Summer Heat… Count the Days
June finished a touch warmer than normal and July started off scorching hot with the dreaded combination of heat and humidity. But before you whine too much, remember that you live in the South and it is summer. What do you expect?
Many people believe that our summers are hotter than they used to be but that is not really the case. Overall, the earth has definitely warmed in the last few decades but almost all of the warming has happened at night, in the winter, and in the north. “Global warming” should really be called “global less cold” but that’s not very catchy.
Ironically, the lack of hotter “hot days” combined with warmer low temperatures is exactly what the atmospheric physics suggest in an atmosphere with more carbon dioxide. This provides empirical evidence that carbon dioxide is a key driver of rising global temperature.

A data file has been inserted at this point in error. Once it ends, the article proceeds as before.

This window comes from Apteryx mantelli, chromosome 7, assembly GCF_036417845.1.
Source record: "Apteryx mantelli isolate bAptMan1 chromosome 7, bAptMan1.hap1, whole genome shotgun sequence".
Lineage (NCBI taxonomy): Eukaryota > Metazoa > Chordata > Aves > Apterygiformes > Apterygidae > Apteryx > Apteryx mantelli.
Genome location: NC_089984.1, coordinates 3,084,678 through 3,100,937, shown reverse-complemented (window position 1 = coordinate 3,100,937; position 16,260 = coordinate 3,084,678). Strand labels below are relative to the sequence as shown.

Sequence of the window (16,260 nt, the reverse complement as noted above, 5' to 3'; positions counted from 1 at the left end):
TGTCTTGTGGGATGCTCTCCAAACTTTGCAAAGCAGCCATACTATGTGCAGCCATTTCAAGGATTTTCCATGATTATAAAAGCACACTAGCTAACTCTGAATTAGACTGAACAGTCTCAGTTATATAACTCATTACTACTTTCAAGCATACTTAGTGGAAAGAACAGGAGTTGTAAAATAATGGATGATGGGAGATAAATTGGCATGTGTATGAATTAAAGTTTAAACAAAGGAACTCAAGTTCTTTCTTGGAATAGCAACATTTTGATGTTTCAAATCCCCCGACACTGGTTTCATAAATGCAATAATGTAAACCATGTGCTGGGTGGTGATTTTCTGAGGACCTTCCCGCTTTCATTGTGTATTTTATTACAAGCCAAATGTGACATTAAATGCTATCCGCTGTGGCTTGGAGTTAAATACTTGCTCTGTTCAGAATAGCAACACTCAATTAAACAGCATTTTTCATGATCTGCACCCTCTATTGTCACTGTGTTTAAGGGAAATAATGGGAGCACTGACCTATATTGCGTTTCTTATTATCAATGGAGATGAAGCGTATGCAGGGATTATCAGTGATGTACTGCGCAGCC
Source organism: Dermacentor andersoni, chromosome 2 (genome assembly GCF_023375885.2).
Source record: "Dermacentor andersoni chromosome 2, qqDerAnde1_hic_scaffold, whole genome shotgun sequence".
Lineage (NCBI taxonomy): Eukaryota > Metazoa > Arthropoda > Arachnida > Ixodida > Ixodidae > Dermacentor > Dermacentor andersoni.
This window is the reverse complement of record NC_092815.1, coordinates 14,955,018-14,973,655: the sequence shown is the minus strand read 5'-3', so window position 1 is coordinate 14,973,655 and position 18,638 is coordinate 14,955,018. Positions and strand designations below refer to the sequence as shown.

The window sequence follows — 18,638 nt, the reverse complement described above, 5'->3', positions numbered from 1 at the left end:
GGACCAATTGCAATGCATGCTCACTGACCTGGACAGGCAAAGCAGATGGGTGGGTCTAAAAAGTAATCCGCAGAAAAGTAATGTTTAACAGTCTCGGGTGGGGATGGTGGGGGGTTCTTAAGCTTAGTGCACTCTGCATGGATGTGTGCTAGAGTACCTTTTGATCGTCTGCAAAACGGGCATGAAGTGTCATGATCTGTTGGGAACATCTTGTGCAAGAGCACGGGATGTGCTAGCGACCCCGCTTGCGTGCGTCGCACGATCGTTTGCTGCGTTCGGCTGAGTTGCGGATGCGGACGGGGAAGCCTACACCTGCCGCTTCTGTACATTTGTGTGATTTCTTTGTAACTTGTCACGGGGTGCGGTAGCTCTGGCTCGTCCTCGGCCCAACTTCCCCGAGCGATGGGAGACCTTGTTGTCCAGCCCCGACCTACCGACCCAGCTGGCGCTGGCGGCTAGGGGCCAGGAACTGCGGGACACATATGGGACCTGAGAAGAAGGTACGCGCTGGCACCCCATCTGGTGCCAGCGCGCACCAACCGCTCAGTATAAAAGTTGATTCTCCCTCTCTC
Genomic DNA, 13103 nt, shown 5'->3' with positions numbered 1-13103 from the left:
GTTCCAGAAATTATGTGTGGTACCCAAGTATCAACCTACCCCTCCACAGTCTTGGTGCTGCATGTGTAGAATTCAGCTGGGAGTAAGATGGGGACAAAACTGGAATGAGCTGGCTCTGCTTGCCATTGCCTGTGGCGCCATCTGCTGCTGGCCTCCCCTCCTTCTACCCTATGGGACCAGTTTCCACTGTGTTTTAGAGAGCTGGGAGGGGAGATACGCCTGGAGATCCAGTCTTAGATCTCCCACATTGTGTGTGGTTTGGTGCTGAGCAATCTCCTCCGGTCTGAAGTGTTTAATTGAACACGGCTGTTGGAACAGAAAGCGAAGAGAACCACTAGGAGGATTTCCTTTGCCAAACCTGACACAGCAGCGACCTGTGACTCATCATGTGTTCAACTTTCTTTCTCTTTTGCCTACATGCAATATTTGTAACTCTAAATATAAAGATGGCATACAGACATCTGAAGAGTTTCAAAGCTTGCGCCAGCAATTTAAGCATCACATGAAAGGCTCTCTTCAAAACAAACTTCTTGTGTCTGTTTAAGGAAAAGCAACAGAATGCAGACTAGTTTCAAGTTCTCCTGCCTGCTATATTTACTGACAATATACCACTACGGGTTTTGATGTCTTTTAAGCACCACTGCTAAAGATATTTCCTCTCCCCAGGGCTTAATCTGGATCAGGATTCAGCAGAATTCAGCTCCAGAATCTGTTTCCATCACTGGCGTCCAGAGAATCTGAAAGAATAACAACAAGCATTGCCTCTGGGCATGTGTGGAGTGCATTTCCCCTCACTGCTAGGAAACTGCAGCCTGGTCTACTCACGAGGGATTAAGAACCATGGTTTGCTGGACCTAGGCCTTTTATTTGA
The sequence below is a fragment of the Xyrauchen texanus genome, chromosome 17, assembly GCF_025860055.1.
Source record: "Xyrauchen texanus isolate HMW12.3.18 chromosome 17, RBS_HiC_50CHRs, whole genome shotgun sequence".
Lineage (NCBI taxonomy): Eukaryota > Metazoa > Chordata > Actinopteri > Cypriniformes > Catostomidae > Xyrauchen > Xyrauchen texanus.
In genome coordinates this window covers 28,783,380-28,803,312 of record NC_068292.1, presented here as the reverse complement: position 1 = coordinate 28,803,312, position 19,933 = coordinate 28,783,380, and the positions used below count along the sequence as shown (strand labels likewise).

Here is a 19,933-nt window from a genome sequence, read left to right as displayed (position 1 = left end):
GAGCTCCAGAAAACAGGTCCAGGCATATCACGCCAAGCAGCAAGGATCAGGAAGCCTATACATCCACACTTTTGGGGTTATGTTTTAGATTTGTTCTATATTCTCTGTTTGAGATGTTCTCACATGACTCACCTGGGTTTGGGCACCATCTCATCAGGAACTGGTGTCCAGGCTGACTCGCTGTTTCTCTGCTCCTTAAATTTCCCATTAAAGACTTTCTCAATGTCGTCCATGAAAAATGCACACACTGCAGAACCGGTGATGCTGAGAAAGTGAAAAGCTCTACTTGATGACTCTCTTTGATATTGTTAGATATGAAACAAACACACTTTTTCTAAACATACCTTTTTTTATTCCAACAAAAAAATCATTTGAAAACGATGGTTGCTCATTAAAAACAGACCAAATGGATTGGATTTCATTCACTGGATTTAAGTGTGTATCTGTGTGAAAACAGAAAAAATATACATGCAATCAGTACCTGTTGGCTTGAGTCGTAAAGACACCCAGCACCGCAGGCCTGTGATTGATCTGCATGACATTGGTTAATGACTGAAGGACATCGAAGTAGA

A look at the data shows that we average eight days a year where the temperature hits 95 or more. The hottest decade was the 1930’s when 134 days hit 95 or more. The dust bowl years of the 1930s still hold the most records for hot temperatures in the USA.
The decade with the fewest hot days was the 1970s with just 34 days reaching 95 degrees. Overall, there is no trend toward hotter summer afternoons.
One thing not included in the data is humidity. Overall, moisture has increased slightly in recent decades although it is difficult to quantify. Humidity is difficult to measure correctly, and older records are poor.
The bottom line is that summers are hot in central Virginia, but it was just as bad for your grandparents, maybe worse.